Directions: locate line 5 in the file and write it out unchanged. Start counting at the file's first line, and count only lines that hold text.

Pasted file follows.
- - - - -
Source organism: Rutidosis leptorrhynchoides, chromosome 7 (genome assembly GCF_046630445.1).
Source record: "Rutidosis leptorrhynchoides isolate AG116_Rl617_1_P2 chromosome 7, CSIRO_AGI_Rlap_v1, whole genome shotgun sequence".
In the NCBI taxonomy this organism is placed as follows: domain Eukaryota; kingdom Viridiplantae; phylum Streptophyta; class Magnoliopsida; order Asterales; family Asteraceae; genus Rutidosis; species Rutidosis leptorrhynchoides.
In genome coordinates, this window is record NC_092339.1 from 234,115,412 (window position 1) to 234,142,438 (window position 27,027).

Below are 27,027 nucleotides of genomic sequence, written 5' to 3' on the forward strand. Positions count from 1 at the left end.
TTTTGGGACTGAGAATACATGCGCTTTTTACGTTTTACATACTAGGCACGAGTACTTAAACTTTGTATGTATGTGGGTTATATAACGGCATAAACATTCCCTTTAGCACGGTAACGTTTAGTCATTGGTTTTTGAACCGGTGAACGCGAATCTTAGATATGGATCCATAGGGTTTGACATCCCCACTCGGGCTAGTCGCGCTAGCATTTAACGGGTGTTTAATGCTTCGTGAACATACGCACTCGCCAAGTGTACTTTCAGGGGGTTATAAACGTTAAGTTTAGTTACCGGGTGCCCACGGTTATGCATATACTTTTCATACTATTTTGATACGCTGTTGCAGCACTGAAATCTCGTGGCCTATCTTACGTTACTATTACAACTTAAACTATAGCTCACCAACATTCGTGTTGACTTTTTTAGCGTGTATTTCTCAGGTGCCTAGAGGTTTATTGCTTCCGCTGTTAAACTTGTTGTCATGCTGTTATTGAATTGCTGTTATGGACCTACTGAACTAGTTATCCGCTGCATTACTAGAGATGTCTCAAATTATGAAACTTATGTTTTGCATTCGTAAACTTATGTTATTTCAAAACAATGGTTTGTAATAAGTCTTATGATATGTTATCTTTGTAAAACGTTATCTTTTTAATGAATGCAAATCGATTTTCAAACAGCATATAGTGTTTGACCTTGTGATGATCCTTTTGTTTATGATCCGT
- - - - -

Below are 27,027 nucleotides of genomic sequence, written 5' to 3' on the forward strand. Positions count from 1 at the left end.